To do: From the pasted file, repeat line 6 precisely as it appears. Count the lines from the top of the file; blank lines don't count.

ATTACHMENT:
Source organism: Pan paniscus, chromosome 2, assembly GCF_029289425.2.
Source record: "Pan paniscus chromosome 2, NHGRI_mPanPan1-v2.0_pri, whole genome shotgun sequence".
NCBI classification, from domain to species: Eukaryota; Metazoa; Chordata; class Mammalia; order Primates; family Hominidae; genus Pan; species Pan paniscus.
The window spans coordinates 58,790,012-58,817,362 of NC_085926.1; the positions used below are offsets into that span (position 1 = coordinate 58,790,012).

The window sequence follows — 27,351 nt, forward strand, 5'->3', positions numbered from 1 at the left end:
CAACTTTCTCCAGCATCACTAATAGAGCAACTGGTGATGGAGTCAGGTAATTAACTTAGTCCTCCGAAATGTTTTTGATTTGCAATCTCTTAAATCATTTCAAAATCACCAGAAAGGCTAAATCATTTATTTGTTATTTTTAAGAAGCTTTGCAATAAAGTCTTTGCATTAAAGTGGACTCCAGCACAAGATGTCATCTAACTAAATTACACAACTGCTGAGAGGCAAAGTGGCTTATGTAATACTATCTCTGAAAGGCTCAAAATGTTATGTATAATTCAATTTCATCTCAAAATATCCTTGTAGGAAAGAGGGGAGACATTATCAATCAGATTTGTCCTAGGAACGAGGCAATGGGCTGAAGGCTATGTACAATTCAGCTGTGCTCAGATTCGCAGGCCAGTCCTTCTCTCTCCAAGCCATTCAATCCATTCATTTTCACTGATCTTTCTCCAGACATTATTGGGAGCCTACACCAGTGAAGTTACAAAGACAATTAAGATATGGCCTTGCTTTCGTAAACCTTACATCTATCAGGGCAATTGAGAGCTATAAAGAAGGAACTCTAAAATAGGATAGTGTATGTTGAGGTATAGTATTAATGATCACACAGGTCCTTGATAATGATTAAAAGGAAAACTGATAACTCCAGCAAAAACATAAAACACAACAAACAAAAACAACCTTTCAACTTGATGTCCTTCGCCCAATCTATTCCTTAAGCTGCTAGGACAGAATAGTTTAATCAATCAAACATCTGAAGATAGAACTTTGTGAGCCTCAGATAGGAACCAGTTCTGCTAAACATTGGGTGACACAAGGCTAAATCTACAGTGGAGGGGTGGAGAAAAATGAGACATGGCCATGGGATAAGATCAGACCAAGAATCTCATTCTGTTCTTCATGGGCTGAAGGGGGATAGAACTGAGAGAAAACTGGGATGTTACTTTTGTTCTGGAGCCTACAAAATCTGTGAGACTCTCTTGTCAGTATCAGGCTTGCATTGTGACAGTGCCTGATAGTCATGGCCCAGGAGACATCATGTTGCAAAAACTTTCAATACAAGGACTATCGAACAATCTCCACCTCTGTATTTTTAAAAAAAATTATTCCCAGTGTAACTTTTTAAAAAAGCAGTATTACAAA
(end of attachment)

CAACTTTCTCCAGCATCACTAATAGAGCAACTGGTGATGGAGTCAGGTAATTAACTTAGTCCTCCGAAATGTTTTTGATTTGCAATCTCTTAAATCATTTCAAAATCACCAGAAAGGCTAAATCATTTATTTGTTATTTTTAAGAAGCTTTGCAATAAAGTCTTTGCATTAAAGTGGACTCCAGCACAAGATGTCATCTAACTAAATTACACAACTGCTGAGAGGCAAAGTGGCTTATGTAATACTATCTCTGAAAGGCTCAAAATGTTATGTATAATTCAATTTCATCTCAAAATATCCTTGTAGGAAAGAGGGGAGACATTATCAATCAGATTTGTCCTAGGAACGAGGCAATGGGCTGAAGGCTATGTACAATTCAGCTGTGCTCAGATTCGCAGGCCAGTCCTTCTCTCTCCAAGCCATTCAATCCATTCATTTTCACTGATCTTTCTCCAGACATTATTGGGAGCCTACACCAGTGAAGTTACAAAGACAATTAAGATATGGCCTTGCTTTCGTAAACCTTACATCTATCAGGGCAATTGAGAGCTATAAAGAAGGAACTCTAAAATAGGATAGTGTATGTTGAGGTATAGTATTAATGATCACACAGGTCCTTGATAATGATTAAAAGGAAAACTGATAACTCCAGCAAAAACATAAAACACAACAAACAAAAACAACCTTTCAACTTGATGTCCTTCGCCCAATCTATTCCTTAAGCTGCTAGGACAGAATAGTTTAATCAATCAAACATCTGAAGATAGAACTTTGTGAGCCTCAGATAGGAACCAGTTCTGCTAAACATTGGGTGACACAAGGCTAAATCTACAGTGGAGGGGTGGAGAAAAATGAGACATGGCCATGGGATAAGATCAGACCAAGAATCTCATTCTGTTCTTCATGGGCTGAAGGGGGATAGAACTGAGAGAAAACTGGGATGTTACTTTTGTTCTGGAGCCTACAAAATCTGTGAGACTCTCTTGTCAGTATCAGGCTTGCATTGTGACAGTGCCTGATAGTCATGGCCCAGGAGACATCATGTTGCAAAAACTTTCAATACAAGGACTATCGAACAATCTCCACCTCTGTATTTTTAAAAAAAATTATTCCCAGTGTAACTTTTTAAAAAAGCAGTATTACAAA